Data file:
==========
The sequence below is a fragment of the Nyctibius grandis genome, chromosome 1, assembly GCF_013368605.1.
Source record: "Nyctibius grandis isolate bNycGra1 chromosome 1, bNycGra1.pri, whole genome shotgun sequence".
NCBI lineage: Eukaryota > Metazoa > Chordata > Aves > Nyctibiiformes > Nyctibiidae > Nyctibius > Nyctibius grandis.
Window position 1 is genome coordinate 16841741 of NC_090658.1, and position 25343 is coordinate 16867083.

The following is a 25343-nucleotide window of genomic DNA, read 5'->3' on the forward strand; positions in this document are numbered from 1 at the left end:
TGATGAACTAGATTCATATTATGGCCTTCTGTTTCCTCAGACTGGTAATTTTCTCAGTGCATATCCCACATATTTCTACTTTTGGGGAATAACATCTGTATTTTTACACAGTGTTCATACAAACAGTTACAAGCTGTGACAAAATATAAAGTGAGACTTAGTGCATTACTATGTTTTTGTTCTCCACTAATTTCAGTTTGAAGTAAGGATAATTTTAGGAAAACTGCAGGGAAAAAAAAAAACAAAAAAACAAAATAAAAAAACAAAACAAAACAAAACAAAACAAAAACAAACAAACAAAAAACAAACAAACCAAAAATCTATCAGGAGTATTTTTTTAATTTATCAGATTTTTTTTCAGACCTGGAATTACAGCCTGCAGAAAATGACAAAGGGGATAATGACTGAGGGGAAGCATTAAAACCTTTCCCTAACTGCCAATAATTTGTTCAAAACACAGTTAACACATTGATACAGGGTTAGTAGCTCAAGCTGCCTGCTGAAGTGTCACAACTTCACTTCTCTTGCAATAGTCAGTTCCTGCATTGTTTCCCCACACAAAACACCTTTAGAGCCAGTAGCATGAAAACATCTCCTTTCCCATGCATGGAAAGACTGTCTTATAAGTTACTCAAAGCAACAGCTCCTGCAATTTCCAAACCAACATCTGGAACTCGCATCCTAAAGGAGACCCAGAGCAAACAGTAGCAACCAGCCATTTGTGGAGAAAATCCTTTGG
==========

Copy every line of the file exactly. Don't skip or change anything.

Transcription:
The sequence below is a fragment of the Nyctibius grandis genome, chromosome 1, assembly GCF_013368605.1.
Source record: "Nyctibius grandis isolate bNycGra1 chromosome 1, bNycGra1.pri, whole genome shotgun sequence".
NCBI lineage: Eukaryota > Metazoa > Chordata > Aves > Nyctibiiformes > Nyctibiidae > Nyctibius > Nyctibius grandis.
Window position 1 is genome coordinate 16841741 of NC_090658.1, and position 25343 is coordinate 16867083.

The following is a 25343-nucleotide window of genomic DNA, read 5'->3' on the forward strand; positions in this document are numbered from 1 at the left end:
TGATGAACTAGATTCATATTATGGCCTTCTGTTTCCTCAGACTGGTAATTTTCTCAGTGCATATCCCACATATTTCTACTTTTGGGGAATAACATCTGTATTTTTACACAGTGTTCATACAAACAGTTACAAGCTGTGACAAAATATAAAGTGAGACTTAGTGCATTACTATGTTTTTGTTCTCCACTAATTTCAGTTTGAAGTAAGGATAATTTTAGGAAAACTGCAGGGAAAAAAAAAAACAAAAAAACAAAATAAAAAAACAAAACAAAACAAAACAAAACAAAAACAAACAAACAAAAAACAAACAAACCAAAAATCTATCAGGAGTATTTTTTTAATTTATCAGATTTTTTTTCAGACCTGGAATTACAGCCTGCAGAAAATGACAAAGGGGATAATGACTGAGGGGAAGCATTAAAACCTTTCCCTAACTGCCAATAATTTGTTCAAAACACAGTTAACACATTGATACAGGGTTAGTAGCTCAAGCTGCCTGCTGAAGTGTCACAACTTCACTTCTCTTGCAATAGTCAGTTCCTGCATTGTTTCCCCACACAAAACACCTTTAGAGCCAGTAGCATGAAAACATCTCCTTTCCCATGCATGGAAAGACTGTCTTATAAGTTACTCAAAGCAACAGCTCCTGCAATTTCCAAACCAACATCTGGAACTCGCATCCTAAAGGAGACCCAGAGCAAACAGTAGCAACCAGCCATTTGTGGAGAAAATCCTTTGG